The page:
It was Fall of 2011 when I recall rising from my desk to walk a short distance but my legs buckled under me accompanied by sharp shooting pain. I had to slowly inch my way back. I was scared and puzzled and really confused. Nothing out of the ordinary had happened to prompt this--no heavy lifting, etc. I had had a problem with my right knee but never unable to walk. I thought it was my knee. I made an appointment with my primary care doctor and she later referred me to the orthopedics division where they performed x-rays of my knee. The x-rays concluded nothing unusual but my orthopedist thought it was my back and ordered x-rays of the spine. After his review he referred me to the back specialist at Georgetown.
The doctor at Georgetown was very nice. He prescribed oral pain medicine and made orders for spinal injections at the Georgetown Pain Management Division in Greenbelt, Maryland. The process took about an hour each time—prep, application, waking up and then going home. I felt I was rolling the dice each time I did this for about six months and then the doctor and I discussed surgical options and decided on October of 2012 to have the procedure.
In July leading up to the surgery, I reviewed a five hour online video of a spinal fusion. I just thought, "no, I don’t think I am ready for this." The patient in the video was a 70 plus year-old man; I was 62. I am an only child with an only child, married to an only child and I was...well, I thought then that I needed a second opinion.
I googled spine facilities in Northern Virginia and luckily found Virginia Spine Institute. They reviewed my MRI from Georgetown and said the doctor was not wrong in telling me I needed surgery because of a number of complications—arthritis, scoliosis, etc. They advised me not rush to surgery and that we would use more conservative approaches to relieve pain. My first pain medicine application lasted nearly a year. The next spinal injection lasted six months; I also had narcotics, which I did not use often. I was exercising, going to physical therapy and had a personal trainer.
When I was in pain I was not a very likable person, though I struggled not to take it out on others around me. I was not able to do a lot of walking and lifting. I could no longer enjoy my favorite place in the world, and I mean in the world is the beaches of Hilton Head, South Carolina. I could not golf or play tennis or walk the trails or shop. The pain seemed to ebb and flow.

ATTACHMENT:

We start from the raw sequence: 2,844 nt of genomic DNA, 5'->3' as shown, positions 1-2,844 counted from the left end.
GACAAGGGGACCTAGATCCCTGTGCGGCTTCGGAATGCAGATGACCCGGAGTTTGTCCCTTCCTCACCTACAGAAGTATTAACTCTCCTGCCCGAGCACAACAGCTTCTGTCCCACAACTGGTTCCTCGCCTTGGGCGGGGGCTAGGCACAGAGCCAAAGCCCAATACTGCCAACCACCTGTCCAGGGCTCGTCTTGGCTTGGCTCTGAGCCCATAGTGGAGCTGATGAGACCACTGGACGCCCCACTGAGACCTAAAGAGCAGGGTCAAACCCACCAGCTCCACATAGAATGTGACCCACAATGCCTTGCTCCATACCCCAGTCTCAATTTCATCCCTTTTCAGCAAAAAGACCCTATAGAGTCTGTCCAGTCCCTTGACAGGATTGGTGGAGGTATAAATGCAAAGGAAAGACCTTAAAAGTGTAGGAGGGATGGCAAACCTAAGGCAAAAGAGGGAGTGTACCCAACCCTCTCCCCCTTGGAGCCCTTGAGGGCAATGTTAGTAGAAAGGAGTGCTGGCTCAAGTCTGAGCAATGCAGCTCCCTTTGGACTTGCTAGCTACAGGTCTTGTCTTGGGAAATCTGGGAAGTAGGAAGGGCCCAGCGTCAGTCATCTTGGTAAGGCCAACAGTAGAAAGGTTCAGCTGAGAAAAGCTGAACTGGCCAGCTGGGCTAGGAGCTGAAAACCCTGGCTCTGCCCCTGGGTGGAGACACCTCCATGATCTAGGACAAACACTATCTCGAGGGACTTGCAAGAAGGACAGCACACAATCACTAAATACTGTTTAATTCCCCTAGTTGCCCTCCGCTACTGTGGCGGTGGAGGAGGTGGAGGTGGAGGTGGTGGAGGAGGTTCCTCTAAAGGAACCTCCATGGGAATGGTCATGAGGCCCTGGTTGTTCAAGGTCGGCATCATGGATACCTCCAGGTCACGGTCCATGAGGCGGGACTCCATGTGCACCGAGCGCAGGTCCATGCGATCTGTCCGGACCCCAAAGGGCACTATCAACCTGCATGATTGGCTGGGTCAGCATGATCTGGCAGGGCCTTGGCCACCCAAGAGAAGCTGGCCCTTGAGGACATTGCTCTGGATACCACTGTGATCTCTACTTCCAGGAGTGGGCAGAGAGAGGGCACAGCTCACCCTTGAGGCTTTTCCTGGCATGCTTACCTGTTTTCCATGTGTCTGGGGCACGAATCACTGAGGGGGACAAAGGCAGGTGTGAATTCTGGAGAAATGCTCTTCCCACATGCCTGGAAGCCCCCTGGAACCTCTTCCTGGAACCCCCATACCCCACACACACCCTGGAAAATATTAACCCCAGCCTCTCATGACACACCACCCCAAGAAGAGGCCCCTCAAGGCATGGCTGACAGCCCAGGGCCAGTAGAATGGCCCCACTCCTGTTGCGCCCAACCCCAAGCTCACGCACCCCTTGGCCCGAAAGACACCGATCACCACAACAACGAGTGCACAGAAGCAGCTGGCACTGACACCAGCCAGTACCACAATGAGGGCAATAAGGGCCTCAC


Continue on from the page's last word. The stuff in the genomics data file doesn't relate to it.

The big day—Sunday August 3, 2014.
I am a volunteer at The Kennedy Center at the Visitors Information Desk. I have volunteered there for six years just about every Sunday evening. I am the shift leader and coordinate the times for six other people to work the desk during this time period. That fateful day, I got out of my car, walked in and took the elevator to the foyer level. Stepped off the elevator and could not walk. I literally pushed my self along the walk to the desk and a chair. After an hour or so, another volunteer walked me to my car, and thankfully it was a car my mom had owned, and in the trunk was a cane. I drove home in pain and prayed my legs would continue to work. I was helped into the house; I put pajamas on down stairs and tried to eat as I told my husband, who had cooked dinner, “If I go up stairs I will not come down again tonight.” Well, I was in bed for five days following this incident. I called for an appointment at Virginia Spine Institute and said I wanted to have surgery.
My four-year-old granddaughter said emphatically around Christmas Time,“Nana, you are so much nicer since you had your operation!"
Spine Surgery was scheduled on October 16th.
As a result of the transforaminal lumbar interbody fusion (TLIF) I had the best Christmas I have had in years!
- I walked in Ashville and Philadelphia.
- I stood up straight. I can walk blocks now.
- I can stand at the Visitors Desk.
- I can go places with my granddaughter without hunching over.
- I can smile and be pleasant with family friends and myself.
My recovery was great—why because the post surgical pain is easier than what I endured pre-surgery. There was light at the tunnel. I am not 100% but I know that by summer I will be able to walk the beaches. We have a Viking cruise and walking tour scheduled for France in July, which was an out of the question vacation a year ago.
Thank you to my team!
- Tracy Perkins - Physician Assistant